University Suggests Terms Like 'Chestfeeding' In Bid To Introduce Gender Neutral Education

university suggests terms like ‘chestfeeding’ in bid to introduce gender neutral education

We can all agree that our society is doing its best to be as inclusive as possible. In fact, this seems like the year to kick things up a notch.

For instance, the staff at the Australian National University in Canberra have received new instructions. The new rules are intended to make their language a little more inclusive and friendly.

Some suggested changes include moving from the term "mother" to the term "gestational parent." Under this new order, the term "father" will now be "nongestational parent."


These changes have been introduced though the Australian National University's Gender-Inclusive Handbook.

The book was published in 2020, and it's targeted at "any ANU student or staff member involved" in teaching. The handbook has recommendations intended to "uplift female and gender minority students."

Among these suggestions is a proposal to call fathers "non-birthing parent" and to replace "breastfeeding" with "chest feeding." They also suggested changing "mother's milk" with "human or parent milk."


The book says that using the words "mother" and "father" excludes students who don't identify with such gender binaries.

The book says that:

"… non-gendered language will be particularly important in clinical or abstract academic discussions of childbirth and parenthood."

The intention is to model inclusive behavior for clinical practice students.

However, the guide notes that the changes might not happen instantly. It also encourages staff members to incorporate any changes.


After all, language habits take practice to change. Consequently, any effort to learn new habits will be appreciated.

According to an ANU spokesman, the document is not official, but a suggestion. The experts who created the document were given authority to "research in their field of expertise" based on the institution's policies on academic freedom.

Stamping Out Mainstream Transphobia

In Australia, these terms are not unique. In fact, a hospital in the UK recently advised its staff to be more inclusive by using terms like "birthing parents" and "human milk" as opposed to the words "mother" and "breast milk," respectively.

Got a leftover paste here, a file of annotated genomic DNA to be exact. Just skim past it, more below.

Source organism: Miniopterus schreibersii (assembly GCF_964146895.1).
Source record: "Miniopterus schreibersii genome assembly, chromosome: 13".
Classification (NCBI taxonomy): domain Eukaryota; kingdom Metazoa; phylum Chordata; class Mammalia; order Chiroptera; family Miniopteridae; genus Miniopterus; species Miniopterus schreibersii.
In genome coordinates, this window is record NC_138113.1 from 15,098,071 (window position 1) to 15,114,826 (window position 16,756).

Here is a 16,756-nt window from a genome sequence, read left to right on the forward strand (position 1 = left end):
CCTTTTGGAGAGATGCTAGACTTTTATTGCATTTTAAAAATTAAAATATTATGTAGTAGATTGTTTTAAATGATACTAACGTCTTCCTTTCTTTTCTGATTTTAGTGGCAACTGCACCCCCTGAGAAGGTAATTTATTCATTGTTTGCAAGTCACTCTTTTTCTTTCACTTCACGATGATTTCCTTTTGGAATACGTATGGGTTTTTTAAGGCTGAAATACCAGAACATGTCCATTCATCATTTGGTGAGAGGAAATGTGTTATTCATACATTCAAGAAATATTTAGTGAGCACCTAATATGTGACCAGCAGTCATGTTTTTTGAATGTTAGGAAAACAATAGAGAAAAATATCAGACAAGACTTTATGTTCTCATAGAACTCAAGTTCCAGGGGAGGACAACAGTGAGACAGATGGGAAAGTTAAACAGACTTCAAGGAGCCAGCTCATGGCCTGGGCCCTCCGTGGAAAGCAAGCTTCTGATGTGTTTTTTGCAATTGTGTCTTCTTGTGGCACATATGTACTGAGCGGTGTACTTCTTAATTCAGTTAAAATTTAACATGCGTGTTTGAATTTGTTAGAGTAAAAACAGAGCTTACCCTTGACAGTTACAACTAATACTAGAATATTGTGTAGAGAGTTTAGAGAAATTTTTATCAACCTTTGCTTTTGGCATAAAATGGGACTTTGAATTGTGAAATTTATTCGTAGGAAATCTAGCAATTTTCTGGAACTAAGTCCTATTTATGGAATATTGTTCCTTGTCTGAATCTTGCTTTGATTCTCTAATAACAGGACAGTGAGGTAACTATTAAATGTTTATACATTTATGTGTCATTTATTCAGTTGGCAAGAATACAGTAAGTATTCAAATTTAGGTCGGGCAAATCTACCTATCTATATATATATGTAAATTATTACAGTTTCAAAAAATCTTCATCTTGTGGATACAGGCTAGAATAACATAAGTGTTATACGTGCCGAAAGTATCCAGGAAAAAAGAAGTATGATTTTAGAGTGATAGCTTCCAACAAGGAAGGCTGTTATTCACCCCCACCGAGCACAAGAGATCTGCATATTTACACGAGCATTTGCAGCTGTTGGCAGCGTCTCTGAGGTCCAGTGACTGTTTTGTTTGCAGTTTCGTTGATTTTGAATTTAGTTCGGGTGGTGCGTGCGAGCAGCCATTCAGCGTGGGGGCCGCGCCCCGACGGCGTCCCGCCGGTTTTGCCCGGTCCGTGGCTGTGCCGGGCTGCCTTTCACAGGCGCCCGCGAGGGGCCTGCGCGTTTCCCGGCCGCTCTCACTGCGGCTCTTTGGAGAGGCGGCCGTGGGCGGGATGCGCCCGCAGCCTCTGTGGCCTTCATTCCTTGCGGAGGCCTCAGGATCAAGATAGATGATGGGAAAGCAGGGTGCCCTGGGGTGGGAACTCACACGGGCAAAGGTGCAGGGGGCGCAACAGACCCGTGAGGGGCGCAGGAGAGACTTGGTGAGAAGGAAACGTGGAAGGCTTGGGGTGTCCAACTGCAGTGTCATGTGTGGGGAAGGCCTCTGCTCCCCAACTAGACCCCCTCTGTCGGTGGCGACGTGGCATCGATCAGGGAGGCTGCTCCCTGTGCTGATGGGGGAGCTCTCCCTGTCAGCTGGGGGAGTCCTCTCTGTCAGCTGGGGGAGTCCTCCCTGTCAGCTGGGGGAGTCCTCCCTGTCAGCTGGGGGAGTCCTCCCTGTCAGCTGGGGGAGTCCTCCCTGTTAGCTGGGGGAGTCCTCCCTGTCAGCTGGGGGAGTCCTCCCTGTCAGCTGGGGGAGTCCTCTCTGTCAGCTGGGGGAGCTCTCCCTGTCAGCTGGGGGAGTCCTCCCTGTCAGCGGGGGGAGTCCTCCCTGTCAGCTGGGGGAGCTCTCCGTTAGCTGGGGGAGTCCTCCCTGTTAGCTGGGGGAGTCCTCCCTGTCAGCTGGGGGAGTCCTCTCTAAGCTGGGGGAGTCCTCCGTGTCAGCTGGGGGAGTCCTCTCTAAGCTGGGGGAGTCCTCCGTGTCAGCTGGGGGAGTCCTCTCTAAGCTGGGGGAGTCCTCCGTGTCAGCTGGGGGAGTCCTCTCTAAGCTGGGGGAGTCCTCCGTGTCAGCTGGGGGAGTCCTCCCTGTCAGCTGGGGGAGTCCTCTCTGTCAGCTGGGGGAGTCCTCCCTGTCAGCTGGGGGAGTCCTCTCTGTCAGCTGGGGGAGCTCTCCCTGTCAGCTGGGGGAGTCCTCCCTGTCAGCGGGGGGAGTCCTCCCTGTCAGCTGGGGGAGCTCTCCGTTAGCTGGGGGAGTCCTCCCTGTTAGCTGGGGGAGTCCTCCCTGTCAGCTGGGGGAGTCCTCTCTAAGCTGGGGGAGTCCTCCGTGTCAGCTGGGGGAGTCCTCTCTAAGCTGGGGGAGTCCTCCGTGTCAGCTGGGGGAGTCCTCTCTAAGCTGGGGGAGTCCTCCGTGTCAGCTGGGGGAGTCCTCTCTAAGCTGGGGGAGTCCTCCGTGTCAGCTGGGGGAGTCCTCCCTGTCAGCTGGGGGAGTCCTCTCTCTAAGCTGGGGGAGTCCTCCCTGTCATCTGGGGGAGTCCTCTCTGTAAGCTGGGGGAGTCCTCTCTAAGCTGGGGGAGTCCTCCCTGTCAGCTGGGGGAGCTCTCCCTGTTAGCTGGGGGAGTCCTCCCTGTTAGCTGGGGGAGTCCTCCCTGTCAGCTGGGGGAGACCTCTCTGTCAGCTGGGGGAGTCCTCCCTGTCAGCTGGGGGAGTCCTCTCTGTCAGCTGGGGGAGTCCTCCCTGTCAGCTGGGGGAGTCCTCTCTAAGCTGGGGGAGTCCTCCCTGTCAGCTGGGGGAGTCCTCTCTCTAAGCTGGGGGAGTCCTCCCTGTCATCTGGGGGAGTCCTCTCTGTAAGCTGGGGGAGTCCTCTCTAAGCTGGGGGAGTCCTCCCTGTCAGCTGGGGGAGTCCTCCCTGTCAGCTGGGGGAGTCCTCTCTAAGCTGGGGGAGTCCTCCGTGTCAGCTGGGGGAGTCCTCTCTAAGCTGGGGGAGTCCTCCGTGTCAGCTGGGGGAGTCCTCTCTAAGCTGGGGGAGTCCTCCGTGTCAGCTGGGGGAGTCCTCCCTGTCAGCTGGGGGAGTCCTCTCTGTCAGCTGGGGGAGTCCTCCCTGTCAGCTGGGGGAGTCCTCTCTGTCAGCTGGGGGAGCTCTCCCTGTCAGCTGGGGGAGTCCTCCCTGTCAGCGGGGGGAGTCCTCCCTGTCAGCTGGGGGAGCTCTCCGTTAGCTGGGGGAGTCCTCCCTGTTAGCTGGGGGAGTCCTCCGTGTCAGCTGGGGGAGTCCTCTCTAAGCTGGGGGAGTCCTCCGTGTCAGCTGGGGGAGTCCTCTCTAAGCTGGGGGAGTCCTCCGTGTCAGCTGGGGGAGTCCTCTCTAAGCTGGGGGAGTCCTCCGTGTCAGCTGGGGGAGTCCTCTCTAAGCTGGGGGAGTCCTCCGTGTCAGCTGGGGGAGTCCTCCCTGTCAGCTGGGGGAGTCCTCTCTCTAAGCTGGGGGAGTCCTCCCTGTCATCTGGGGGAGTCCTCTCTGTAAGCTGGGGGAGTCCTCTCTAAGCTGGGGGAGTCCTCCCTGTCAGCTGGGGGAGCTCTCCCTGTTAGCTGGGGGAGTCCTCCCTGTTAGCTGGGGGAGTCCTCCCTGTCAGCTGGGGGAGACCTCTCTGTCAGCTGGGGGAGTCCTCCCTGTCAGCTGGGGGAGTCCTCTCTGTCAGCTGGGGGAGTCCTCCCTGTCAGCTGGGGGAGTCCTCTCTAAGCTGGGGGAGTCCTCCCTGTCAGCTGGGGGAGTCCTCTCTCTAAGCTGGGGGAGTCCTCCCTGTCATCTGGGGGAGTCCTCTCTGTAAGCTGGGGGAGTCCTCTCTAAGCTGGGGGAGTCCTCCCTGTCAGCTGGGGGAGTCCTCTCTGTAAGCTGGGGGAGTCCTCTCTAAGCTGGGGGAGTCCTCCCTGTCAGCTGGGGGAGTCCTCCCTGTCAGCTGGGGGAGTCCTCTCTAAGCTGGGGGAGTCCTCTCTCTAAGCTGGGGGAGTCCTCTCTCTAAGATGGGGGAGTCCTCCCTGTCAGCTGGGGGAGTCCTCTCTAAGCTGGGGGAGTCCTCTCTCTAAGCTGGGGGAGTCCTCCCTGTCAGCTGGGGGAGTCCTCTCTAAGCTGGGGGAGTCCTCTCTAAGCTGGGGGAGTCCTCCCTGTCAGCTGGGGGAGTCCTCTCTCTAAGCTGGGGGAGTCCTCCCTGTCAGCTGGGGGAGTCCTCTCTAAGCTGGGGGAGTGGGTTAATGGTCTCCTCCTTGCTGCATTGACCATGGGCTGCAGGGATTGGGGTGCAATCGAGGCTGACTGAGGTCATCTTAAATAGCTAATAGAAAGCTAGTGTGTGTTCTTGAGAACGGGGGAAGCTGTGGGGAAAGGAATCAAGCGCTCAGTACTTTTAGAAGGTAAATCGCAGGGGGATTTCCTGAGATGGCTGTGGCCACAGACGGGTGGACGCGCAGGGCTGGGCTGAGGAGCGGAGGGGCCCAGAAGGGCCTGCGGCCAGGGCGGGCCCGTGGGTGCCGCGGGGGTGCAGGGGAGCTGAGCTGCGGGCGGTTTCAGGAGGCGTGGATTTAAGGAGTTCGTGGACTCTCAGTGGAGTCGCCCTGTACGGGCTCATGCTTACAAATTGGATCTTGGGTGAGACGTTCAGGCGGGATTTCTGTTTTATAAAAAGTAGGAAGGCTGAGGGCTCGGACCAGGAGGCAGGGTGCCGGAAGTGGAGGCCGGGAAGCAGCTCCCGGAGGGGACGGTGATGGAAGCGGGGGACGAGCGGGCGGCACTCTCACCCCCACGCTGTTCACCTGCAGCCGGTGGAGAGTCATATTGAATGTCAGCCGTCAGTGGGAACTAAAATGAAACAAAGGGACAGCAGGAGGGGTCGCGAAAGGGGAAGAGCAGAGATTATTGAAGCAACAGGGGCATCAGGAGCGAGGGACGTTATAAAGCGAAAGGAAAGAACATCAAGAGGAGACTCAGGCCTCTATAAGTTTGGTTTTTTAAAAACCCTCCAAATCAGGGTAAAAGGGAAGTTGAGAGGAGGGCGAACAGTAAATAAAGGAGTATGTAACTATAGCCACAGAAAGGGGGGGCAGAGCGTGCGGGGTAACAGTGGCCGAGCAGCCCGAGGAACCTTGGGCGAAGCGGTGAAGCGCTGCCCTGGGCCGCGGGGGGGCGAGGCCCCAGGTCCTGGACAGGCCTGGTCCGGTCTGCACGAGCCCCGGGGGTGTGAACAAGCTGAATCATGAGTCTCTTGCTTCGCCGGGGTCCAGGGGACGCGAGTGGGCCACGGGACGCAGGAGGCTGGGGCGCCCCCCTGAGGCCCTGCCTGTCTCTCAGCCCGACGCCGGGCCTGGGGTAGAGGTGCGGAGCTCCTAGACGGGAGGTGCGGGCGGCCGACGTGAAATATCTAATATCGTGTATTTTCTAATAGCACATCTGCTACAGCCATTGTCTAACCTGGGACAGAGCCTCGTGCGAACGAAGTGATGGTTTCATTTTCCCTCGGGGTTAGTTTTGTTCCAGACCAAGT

Still, these are only suggestions.

According to Brighton and Sussex University Hospitals NHS Trust, these phrases are "gender-inclusive." The institutions hope to stamp out "mainstream transphobia."

The staff has also been advised to say "woman or person" rather than saying "woman." They have also been advised to use the terms "father or parent", "second biological parent", "co-parent" instead of the word "father."


The team also wanted to make it clear that they were not trying to do away with the term women:

"Gender identity can be a source of oppression and health inequality. We are consciously using the words 'women' and 'people' together to make it clear that we are committed to working on addressing health inequalities for all those who use our services."

They declared this in their policy document.


Their intention is to be inclusive of trans and non-binary birthing people, but without doing away with the language of motherhood or women.

Consequently, their goal is to have a gender-additive way of describing the services these facilities offer to their customers.

Some people are happy about these suggestions. TransActual, a campaign group, tweeted about it:

"This is fantastic, well done. Let's hope many more trusts follow suit. Everybody deserves to be treated with dignity and respect."


However, some people are also concerned, such as Debbie Hayton, a transgender advocate. She argued that trying to control other people's lives should not be considered a favor to transgender people.

Debbie describes herself as a transgender campaigner who cares about the "rights of other vulnerable groups."

She thinks "we should be living in society" rather than "imposing upon it."


What are your thoughts about this? Do you think the suggested language changes go a little too far?